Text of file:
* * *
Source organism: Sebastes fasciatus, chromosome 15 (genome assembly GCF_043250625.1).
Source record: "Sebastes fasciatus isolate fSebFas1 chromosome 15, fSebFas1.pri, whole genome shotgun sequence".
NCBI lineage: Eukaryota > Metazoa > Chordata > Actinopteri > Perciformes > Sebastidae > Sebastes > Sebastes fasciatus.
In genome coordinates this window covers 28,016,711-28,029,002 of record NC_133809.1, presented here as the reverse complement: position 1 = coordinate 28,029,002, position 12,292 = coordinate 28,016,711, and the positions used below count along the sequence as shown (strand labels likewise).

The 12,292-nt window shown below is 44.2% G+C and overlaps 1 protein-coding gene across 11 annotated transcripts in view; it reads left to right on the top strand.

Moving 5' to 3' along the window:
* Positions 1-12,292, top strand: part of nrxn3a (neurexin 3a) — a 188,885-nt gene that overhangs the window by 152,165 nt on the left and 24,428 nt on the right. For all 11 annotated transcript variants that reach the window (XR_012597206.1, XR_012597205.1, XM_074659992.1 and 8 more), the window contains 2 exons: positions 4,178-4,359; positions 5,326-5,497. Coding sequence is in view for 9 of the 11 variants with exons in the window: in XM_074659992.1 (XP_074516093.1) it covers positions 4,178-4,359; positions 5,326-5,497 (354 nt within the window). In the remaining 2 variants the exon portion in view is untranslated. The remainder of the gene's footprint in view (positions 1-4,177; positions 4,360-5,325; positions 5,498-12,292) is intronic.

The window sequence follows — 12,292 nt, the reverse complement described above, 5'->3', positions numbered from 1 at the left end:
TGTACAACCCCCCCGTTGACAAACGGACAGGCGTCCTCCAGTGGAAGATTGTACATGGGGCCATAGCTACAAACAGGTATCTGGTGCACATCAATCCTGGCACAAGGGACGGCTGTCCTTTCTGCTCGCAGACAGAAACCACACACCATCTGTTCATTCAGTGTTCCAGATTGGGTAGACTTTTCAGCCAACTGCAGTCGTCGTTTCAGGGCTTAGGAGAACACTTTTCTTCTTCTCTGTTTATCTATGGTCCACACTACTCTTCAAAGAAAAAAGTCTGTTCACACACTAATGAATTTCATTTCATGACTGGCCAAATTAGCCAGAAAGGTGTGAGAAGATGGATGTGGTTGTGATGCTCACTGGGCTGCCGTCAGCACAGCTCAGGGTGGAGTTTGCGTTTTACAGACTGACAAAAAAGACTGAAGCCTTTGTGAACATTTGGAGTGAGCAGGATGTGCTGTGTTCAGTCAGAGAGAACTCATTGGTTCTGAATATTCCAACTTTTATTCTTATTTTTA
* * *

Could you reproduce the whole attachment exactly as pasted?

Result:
Source organism: Sebastes fasciatus, chromosome 15 (genome assembly GCF_043250625.1).
Source record: "Sebastes fasciatus isolate fSebFas1 chromosome 15, fSebFas1.pri, whole genome shotgun sequence".
NCBI lineage: Eukaryota > Metazoa > Chordata > Actinopteri > Perciformes > Sebastidae > Sebastes > Sebastes fasciatus.
In genome coordinates this window covers 28,016,711-28,029,002 of record NC_133809.1, presented here as the reverse complement: position 1 = coordinate 28,029,002, position 12,292 = coordinate 28,016,711, and the positions used below count along the sequence as shown (strand labels likewise).

The 12,292-nt window shown below is 44.2% G+C and overlaps 1 protein-coding gene across 11 annotated transcripts in view; it reads left to right on the top strand.

Moving 5' to 3' along the window:
* Positions 1-12,292, top strand: part of nrxn3a (neurexin 3a) — a 188,885-nt gene that overhangs the window by 152,165 nt on the left and 24,428 nt on the right. For all 11 annotated transcript variants that reach the window (XR_012597206.1, XR_012597205.1, XM_074659992.1 and 8 more), the window contains 2 exons: positions 4,178-4,359; positions 5,326-5,497. Coding sequence is in view for 9 of the 11 variants with exons in the window: in XM_074659992.1 (XP_074516093.1) it covers positions 4,178-4,359; positions 5,326-5,497 (354 nt within the window). In the remaining 2 variants the exon portion in view is untranslated. The remainder of the gene's footprint in view (positions 1-4,177; positions 4,360-5,325; positions 5,498-12,292) is intronic.

The window sequence follows — 12,292 nt, the reverse complement described above, 5'->3', positions numbered from 1 at the left end:
TGTACAACCCCCCCGTTGACAAACGGACAGGCGTCCTCCAGTGGAAGATTGTACATGGGGCCATAGCTACAAACAGGTATCTGGTGCACATCAATCCTGGCACAAGGGACGGCTGTCCTTTCTGCTCGCAGACAGAAACCACACACCATCTGTTCATTCAGTGTTCCAGATTGGGTAGACTTTTCAGCCAACTGCAGTCGTCGTTTCAGGGCTTAGGAGAACACTTTTCTTCTTCTCTGTTTATCTATGGTCCACACTACTCTTCAAAGAAAAAAGTCTGTTCACACACTAATGAATTTCATTTCATGACTGGCCAAATTAGCCAGAAAGGTGTGAGAAGATGGATGTGGTTGTGATGCTCACTGGGCTGCCGTCAGCACAGCTCAGGGTGGAGTTTGCGTTTTACAGACTGACAAAAAAGACTGAAGCCTTTGTGAACATTTGGAGTGAGCAGGATGTGCTGTGTTCAGTCAGAGAGAACTCATTGGTTCTGAATATTCCAACTTTTATTCTTATTTTTA